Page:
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Forums / Staying well / Is "snap out of it" fully unjustified?

Topic: Is "snap out of it" fully unjustified?

5 posts, 0 answered
  1. white knight
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    white knight avatar
    9215 posts
    21 June 2019

    It's one of our most irritating comments we come across, notably those without any mind struggles tell us basically that we have the choice to overcome our symptoms with mind control in a split second "snap" and we'll be normal.

    Of course, someone that has the normal capability of mind control would wonder why you can't do what they do. Not only is that lack of empathy (also a serious deficiency of the mind) but it is simply naive.

    Like all matters however, why dont we remove the anger and emotions about this and examine if there is an elememt of truth to it, I think there might be.

    i think it lies in enambling those with a MI. As a child have you ever about to cry and your mother points at you and says "stop" or some other direction that causes you to stop your path towards crying? You stop and hold it in why?- because you you were told to by someone in authority in a direct manner.

    Dissecting this a little. If emotions at that moment were uncontrollable you would still cry regardless right? Does this mean you wanted to cry as a choice? And your mother countered that choice.

    If you had soft parents that , everytime you cried you got sympathy, would you allow yourself to cry more ofyen? Of course.

    As adults when we have depression or other struggles we no longer have that parent telling us to, get out of bed, go to work, stop crying... Does that mean as adults we dont need that? We do often need such prompts because normally it should come from ourselves...but alas, we haven't got it in us...the person saying "snap out of it" does! We didnt develop that control or we lost it.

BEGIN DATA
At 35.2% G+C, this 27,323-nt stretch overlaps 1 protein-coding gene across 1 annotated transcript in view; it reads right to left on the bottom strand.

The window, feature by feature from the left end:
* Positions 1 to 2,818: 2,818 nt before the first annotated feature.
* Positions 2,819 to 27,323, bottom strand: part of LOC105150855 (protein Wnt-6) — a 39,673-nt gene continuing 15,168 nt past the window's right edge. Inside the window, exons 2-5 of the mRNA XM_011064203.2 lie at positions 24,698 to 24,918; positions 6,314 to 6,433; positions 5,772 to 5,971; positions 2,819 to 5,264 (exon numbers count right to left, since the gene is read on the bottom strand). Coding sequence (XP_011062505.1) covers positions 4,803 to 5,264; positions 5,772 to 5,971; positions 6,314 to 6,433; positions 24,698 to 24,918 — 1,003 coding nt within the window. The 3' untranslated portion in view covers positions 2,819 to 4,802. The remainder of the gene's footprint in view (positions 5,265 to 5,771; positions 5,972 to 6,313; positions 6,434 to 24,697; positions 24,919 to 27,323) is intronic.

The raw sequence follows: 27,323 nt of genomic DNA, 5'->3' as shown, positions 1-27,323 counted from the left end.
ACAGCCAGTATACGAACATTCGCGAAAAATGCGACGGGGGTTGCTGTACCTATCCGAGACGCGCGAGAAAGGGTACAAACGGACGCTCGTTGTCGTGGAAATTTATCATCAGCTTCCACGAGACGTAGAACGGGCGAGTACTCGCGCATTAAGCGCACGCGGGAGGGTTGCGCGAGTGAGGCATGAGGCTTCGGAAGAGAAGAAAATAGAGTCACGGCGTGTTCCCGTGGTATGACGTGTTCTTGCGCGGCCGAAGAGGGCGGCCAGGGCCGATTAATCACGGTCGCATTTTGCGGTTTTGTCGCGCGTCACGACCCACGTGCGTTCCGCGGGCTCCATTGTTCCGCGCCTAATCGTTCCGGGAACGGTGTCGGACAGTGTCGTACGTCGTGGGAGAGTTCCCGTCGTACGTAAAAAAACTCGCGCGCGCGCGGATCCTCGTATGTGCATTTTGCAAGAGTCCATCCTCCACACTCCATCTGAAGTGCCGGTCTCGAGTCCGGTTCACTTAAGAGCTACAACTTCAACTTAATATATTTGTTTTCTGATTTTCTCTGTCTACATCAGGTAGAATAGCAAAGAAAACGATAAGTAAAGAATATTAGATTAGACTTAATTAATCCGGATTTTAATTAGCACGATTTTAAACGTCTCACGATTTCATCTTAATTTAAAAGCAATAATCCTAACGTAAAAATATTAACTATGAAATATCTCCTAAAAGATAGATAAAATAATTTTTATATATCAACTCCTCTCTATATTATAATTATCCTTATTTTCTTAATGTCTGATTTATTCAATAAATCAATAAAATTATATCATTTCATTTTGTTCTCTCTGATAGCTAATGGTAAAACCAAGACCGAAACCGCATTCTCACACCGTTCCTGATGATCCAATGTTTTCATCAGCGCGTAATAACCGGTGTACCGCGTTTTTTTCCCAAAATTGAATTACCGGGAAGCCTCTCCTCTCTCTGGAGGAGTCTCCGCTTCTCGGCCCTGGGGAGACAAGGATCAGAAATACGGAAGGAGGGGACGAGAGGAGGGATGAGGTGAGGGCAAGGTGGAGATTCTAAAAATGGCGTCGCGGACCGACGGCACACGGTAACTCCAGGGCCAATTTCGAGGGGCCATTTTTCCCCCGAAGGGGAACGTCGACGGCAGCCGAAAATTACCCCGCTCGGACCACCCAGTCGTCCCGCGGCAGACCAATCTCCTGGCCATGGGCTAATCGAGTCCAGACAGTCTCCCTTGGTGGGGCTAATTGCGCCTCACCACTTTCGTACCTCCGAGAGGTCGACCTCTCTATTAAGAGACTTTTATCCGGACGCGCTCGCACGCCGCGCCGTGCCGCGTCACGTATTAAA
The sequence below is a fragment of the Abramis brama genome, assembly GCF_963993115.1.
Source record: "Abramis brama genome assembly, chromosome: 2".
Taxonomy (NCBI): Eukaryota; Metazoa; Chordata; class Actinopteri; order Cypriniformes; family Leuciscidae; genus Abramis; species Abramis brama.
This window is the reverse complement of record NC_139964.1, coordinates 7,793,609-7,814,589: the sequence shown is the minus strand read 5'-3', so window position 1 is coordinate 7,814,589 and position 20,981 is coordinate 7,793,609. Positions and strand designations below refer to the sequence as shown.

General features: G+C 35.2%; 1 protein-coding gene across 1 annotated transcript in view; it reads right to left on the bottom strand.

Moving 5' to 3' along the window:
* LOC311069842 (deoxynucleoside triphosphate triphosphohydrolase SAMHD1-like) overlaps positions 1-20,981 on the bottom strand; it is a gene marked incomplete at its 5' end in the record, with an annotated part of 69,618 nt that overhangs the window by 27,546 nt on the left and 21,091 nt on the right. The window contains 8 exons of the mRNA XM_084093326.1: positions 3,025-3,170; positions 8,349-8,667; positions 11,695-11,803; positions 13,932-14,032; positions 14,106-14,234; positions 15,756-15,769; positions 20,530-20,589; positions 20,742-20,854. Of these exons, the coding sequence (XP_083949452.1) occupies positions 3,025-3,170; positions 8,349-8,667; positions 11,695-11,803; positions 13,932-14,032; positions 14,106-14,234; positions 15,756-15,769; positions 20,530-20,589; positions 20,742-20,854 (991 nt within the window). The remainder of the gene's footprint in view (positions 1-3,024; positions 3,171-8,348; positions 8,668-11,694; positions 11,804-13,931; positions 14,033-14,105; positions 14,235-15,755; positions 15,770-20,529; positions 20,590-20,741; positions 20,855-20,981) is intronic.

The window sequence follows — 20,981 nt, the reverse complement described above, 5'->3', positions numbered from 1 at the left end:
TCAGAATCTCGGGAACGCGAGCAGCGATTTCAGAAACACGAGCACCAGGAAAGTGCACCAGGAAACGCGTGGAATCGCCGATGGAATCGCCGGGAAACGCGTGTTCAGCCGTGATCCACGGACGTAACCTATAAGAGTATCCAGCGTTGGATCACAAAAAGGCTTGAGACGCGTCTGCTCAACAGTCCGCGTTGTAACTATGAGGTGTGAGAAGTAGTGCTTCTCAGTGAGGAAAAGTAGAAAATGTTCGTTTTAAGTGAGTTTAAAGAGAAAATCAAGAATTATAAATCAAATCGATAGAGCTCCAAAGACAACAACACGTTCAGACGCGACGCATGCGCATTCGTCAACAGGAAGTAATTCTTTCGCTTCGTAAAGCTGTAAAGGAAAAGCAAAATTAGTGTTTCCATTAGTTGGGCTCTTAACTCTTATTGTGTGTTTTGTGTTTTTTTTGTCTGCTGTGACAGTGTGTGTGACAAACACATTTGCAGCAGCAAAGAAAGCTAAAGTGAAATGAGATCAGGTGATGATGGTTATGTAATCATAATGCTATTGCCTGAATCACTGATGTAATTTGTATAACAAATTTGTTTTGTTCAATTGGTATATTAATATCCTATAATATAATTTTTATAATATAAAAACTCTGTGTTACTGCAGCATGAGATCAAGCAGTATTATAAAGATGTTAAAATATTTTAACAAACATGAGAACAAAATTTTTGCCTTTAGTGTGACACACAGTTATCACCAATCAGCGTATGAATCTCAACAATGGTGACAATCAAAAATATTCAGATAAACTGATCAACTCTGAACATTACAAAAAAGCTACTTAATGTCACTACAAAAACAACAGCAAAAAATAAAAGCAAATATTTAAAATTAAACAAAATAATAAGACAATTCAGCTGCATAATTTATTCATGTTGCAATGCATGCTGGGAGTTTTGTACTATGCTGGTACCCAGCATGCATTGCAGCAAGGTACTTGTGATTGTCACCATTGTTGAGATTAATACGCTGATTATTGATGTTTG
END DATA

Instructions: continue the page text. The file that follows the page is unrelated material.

So, imo there is an element of truth to that direction only in that such directions are absent from our own capability.

    Being told to "snap out of it" can be used as a reminder of how our mood is effecting our behaviour and how frustrated others can be about us. We can answer them like this

    "have you known anyone that has "snapped" out of it?"

    "Is "snapping out of it" a proven psychiatric process, a reflection of your qualifications maybe?

    But you are far better off putting such directions aside as naive and ineffectual. If however you take the direction and turn it into a motivating tool you could use it as an example of what you lack- the minds isolation to some abilities lacking and work on them via therapy and recovery.

    "Snapping out of it" is needed by professionals over a long period of therapy not by people clicking fingers.

    TonyWK

  2. Matches
    blueVoices member
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    Matches  avatar
    33 posts
    21 June 2019 in reply to white knight

    Hi Tony,

    Interesting post, what do you think of NLP (neuro-linguistic programming), have you had first-hand experience dealing with a skilled and ethical practitioner?

  3. quirkywords
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    quirkywords avatar
    12409 posts
    21 June 2019 in reply to white knight

    Tony,

    Great topic as usual.

    That used to annoy me when someone said just snap out of it because if I could have snapped out of it I would have.

    The thing is if we could just snap out of it that quickly maybe we were not depressed in the first place.

    Quirky

    3 people found this helpful
  4. white knight
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    white knight avatar
    9215 posts
    21 June 2019 in reply to Matches

    Hi Matches,

    No I havent. My knowledge is purely based on deep thinking on issues of MI and my own experiences. ..I dont even read about the topics much.

    I do have an underlying desire to find positive answers to our challenges.

    TonyWK

  5. Matches
    blueVoices member
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    33 posts
    22 June 2019 in reply to white knight

    Hi Tony,

    Not trying to make any deep and meaningful point about NLP, it seems like a bit of a sideshow trick to me. They certainly did "snap me out of it" temporarily, however, I felt kind of violated afterwards, especially when my symptoms returned.

    1 person found this helpful

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